About THPOs

What are Tribal Historic Preservation Officers?

What Are Tribal Historic Preservation Plans?

What is the History of THPO Funding?

The Historic Preservation Fund (HPF)

Timeline and Important Benchmarks


What are Tribal Historic Preservation Officers?

Tribal Historic Preservation Officers are officially designated by a federally-recognized Indian tribe to direct a program approved by the National Park Service and the THPO must have assumed some or all of the functions of State Historic Preservation Officers on Tribal lands. This program was made possible by the provisions of Section 101(d)(2) of the National Historic Preservation Act.

Before a Tribe may assume the functions of a State Historic Preservation Officer, the National Historic Preservation Act requires Tribes to submit a formal plan to the National Park Service describing how the proposed Tribal Historic Preservation Officer functions will be carried out.

Tribal historic preservation plans have emphasized the importance of the oral tradition, as well as consulting Tribal elders and spiritual leaders with special knowledge of the Tribe's traditions. They also have given emphasis to the importance of protecting "traditional cultural properties," places that are eligible for inclusion on the National Register of Historic Places because of their association with cultural practices and beliefs that are:
(1) rooted in the history of the community; and
(2) are important to maintaining the continuity of that community's traditional beliefs and practices

Incorporating Tribal cultural values into the historic preservation program has been consistently cited as a priority. Finally, the need for assuming the responsibility for reviewing Federal undertakings that may affect historical properties and the importance of archaeological survey work was consistently mentioned as essential. Tribal Historic Preservation Officers advise Federal agencies on the management of Tribal historic properties and strive to preserve their Tribes' cultural heritage and preservation programs.

THPOs perform a variety of important functions in their communities. Click here for examples of what THPOs do in their communities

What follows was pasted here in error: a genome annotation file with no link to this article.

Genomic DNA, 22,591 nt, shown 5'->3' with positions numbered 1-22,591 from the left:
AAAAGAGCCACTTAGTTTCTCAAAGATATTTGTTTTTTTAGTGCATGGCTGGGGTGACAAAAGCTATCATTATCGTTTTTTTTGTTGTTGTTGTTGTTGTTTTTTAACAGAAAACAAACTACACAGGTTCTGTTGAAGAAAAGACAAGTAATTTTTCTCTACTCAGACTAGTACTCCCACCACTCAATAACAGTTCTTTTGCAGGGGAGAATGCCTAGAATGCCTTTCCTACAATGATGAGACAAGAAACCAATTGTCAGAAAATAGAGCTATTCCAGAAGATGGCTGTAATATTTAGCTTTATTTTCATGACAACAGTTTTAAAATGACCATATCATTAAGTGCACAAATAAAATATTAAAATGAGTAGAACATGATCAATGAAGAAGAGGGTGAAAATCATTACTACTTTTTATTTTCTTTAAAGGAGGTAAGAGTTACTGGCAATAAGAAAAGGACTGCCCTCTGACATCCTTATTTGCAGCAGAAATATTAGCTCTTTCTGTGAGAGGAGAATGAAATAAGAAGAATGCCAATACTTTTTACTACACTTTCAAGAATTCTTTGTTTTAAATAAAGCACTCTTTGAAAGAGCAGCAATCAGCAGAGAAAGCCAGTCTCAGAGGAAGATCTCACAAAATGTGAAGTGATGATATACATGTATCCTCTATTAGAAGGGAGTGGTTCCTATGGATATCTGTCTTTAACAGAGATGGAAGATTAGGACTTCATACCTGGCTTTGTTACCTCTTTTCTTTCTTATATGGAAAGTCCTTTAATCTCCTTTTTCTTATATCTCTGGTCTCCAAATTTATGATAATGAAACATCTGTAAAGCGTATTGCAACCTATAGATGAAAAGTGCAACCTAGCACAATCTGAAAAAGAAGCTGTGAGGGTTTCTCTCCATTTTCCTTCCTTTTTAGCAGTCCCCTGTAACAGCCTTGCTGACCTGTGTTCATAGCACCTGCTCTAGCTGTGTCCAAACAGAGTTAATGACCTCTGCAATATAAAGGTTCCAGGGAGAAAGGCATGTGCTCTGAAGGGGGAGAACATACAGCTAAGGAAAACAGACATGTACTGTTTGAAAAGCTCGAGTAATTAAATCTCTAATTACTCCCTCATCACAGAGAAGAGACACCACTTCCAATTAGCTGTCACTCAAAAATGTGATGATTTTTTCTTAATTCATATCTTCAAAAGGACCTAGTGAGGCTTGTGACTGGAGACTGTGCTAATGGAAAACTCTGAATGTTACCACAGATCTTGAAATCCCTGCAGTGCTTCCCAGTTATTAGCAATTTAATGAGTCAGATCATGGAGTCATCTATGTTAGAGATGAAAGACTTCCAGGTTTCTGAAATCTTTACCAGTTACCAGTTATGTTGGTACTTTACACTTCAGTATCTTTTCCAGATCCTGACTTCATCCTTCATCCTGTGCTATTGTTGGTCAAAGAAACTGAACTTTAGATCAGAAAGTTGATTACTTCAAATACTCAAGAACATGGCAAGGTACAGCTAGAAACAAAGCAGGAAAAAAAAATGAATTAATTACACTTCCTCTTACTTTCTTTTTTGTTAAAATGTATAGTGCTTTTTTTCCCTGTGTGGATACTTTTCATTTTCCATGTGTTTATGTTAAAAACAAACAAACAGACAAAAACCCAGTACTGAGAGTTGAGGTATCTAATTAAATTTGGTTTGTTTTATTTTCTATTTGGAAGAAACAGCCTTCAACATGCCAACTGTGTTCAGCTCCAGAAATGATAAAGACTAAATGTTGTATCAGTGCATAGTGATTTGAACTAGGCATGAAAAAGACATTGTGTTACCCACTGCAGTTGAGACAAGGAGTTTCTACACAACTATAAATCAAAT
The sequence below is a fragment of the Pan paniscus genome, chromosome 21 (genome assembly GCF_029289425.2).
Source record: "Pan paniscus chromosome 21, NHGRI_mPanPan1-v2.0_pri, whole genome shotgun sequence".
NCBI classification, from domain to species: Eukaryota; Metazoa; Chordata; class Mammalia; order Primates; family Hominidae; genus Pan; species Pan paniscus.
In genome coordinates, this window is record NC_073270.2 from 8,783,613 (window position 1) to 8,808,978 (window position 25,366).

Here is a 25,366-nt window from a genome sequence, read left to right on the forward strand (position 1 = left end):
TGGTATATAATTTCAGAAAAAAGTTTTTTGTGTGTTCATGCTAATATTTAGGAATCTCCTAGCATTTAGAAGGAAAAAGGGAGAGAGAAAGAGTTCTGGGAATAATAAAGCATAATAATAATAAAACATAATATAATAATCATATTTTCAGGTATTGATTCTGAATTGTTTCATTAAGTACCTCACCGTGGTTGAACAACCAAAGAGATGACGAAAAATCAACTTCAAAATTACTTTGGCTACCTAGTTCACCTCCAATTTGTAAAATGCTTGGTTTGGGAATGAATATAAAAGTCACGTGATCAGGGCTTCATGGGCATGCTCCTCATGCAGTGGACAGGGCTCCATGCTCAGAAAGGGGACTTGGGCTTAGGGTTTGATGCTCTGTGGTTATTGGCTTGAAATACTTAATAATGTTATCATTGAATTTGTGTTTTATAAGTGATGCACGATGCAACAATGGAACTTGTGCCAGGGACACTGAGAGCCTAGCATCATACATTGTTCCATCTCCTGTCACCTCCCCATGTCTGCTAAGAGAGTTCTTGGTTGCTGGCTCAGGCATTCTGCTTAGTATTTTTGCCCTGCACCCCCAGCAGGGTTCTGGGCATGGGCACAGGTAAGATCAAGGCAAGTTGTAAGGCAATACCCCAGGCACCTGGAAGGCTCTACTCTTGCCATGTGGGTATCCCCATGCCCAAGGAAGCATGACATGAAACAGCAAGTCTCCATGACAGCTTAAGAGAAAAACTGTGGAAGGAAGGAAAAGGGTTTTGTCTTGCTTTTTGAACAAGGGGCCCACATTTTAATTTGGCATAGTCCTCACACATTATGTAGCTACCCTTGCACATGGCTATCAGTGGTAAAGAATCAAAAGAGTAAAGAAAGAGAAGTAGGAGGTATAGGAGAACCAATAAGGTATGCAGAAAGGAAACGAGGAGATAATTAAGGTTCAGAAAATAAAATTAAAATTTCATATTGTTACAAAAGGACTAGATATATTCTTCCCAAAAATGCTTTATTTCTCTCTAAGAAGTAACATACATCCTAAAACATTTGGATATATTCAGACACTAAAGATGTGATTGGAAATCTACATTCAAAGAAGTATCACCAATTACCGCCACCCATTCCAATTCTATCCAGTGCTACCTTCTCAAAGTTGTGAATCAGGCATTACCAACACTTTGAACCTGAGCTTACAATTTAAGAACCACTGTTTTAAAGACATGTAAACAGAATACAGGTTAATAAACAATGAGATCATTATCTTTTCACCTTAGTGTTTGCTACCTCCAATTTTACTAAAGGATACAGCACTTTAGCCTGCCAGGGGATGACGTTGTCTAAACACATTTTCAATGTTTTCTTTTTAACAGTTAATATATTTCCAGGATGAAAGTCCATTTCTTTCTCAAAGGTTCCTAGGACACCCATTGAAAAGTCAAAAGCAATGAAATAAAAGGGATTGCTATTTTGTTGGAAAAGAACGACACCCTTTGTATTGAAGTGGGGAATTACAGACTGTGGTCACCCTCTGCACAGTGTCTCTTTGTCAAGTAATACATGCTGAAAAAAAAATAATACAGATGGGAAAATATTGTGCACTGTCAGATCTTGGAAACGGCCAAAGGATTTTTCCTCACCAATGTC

What Are Tribal Historic Preservation Plans?

The THPOs and NATHPO (provides support to the individual THPOs) are committed to implementing tribal and Federal preservation laws on Tribal lands, including Federally-mandated archaeological clearances and evaluation and management of Tribal historic properties. NATHPO provides technical assistance to Tribes seeking approval of Tribal Historic Preservation Programs and develops and provides technical training in all aspects of historic and cultural heritage preservation, maintenance and revitalization, including:

  • Directing and conducting a comprehensive reservation-wide survey of historic properties and maintaining inventories of those properties

  • Identifying and nominating eligible properties to the National Register and administering applications for listing historic properties on the National Register

  • Preparing and implementing a comprehensive Tribal historic preservation plan

  • Administering the Tribal program of Federal assistance for historic preservation at the reservation (when funds are appropriated by the U S Congress)

  • Advising and assisting, when appropriate, Federal and State agencies and local governments in carrying out their historic preservation responsibilities

  • Cooperating with the Secretary of Interior, the Advisory Council on Historic Preservation, and other Federal and State agencies, local governments, and organizations and individuals to ensure that historic properties are taken into consideration at all levels of planning and development

  • Providing public information, education and training, and technical assistance in historic preservation

  • Cooperating with local governments in developing local historic preservation programs and assisting local governments in certification (when feasible)

  • Consulting with the appropriate Federal agencies in accordance with the Act on Federal undertakings that may affect historic properties and the content and sufficiency of any plans developed to protect, manage, or to reduce or mitigate harm to such properties

  • Advising and assisting in evaluating proposals for rehabilitation projects that may qualify for Federal assistance

What is the History of THPO Funding?